Biological Alterations Occurring During Red Cell Preservation
Removal of the red blood cell from the normal circulation drastically alters its external environment, depriving the cell of necessary nutrients as well as removing certain protective factors. To counter the loss of nutrient, various blood collecting solutions have been devised in which glucose is used to supply the cell with an energy source. At the same time, attempts are made to reduce cellular metabolism, hence cell demand for energy, usually by using solutions of low pH and/or mechanical factors, that of cooling the blood. The combination of a slower metabolism and a glucose supplement have permitted most storage of red cells in a useful state for perhaps 20–30 days (1,2,3).
KeywordsMechanical Agitation Osmotic Fragility Free Hemoglobin Blood Storage Oxygen Function
Unable to display preview. Download preview PDF.
- 1.Mollison, P.L.: Blood Transfusion in Clinical Medicine. Philadelphia, F.A. Davis Co., 4th ed., 1967.Google Scholar
- 2.Strumia, M.M., W. H. Crosby, J. G. Gibson, Ii, T. J. Greenwalt, and J. R. Krevans: General Principles of Blood Transfusion. From Transfusion, by National Academy of Science, 1963.Google Scholar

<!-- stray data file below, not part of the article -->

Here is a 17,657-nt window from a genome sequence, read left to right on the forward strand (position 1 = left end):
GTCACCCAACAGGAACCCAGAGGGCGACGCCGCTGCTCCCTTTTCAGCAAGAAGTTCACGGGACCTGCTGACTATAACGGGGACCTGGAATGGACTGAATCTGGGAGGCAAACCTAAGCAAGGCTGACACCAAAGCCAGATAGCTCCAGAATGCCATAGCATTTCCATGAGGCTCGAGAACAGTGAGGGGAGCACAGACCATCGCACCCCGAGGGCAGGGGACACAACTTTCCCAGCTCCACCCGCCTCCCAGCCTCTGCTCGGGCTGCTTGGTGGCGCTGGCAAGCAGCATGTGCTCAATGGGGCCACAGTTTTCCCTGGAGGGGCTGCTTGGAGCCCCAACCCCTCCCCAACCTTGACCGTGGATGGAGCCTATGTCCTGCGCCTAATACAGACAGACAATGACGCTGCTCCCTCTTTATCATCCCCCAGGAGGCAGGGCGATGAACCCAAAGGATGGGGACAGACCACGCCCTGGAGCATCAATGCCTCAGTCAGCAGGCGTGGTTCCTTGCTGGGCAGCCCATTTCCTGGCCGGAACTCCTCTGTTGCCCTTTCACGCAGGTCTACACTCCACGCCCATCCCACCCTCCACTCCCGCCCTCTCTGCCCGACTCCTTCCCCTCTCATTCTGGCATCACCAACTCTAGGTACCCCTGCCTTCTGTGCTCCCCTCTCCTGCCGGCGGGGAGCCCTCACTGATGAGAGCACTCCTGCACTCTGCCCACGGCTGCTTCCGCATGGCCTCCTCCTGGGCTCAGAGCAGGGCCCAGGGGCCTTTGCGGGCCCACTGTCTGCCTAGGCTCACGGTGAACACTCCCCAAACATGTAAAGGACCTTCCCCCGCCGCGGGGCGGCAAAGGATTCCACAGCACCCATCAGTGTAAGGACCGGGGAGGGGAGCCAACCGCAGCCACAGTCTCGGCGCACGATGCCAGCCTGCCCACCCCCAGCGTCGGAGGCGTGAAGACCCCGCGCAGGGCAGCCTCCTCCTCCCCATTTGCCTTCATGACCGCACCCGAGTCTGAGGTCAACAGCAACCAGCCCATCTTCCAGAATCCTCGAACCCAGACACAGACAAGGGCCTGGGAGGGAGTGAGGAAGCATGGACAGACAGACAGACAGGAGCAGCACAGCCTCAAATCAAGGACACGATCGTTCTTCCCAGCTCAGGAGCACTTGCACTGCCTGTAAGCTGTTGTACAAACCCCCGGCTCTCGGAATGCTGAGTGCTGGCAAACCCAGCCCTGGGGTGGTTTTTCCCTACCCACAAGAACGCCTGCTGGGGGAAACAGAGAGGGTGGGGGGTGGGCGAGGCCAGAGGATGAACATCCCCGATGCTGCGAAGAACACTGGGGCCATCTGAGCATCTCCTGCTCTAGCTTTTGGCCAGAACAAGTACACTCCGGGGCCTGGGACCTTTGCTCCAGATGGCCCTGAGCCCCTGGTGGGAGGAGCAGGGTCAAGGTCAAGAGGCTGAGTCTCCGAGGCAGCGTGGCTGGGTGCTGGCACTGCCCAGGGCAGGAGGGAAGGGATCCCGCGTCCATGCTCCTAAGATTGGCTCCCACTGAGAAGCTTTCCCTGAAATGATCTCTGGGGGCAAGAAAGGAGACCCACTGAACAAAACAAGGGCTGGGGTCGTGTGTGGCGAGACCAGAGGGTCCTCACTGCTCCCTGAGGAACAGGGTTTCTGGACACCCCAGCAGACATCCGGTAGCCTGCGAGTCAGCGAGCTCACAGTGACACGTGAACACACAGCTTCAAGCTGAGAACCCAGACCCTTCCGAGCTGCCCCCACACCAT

- 7.Sugita, Y., and A. Chanutin: Electrophoretic studies of red cell hemolysates supplemented with phosphorylated carbohydrate intermediates. Proc. Soc. Exp. Bio. 112:72, 1963.Google Scholar
- 10.Ham, T. H., S. C. Shen, E. M. Fleming, and W. B. Castle: Studies on the destruction of red blood cells. IV. Thermal injury: Action of heat in causing increased spheroidicity, osmotic and mechanical fragilities and hemolysis of erythrocytes in dogs and in a patient with a fatal thermal burn. Blood, 3:373, 1948.PubMedGoogle Scholar
- 12.Dawson, R.B., Jr., W. F. Kocholaty, C. E. Shields, T. J. Ellis, and E. Bowles-Ledford: The hemoglobin function of blood stored at 4°C. USAMRL Lab. Rept., in press.Google Scholar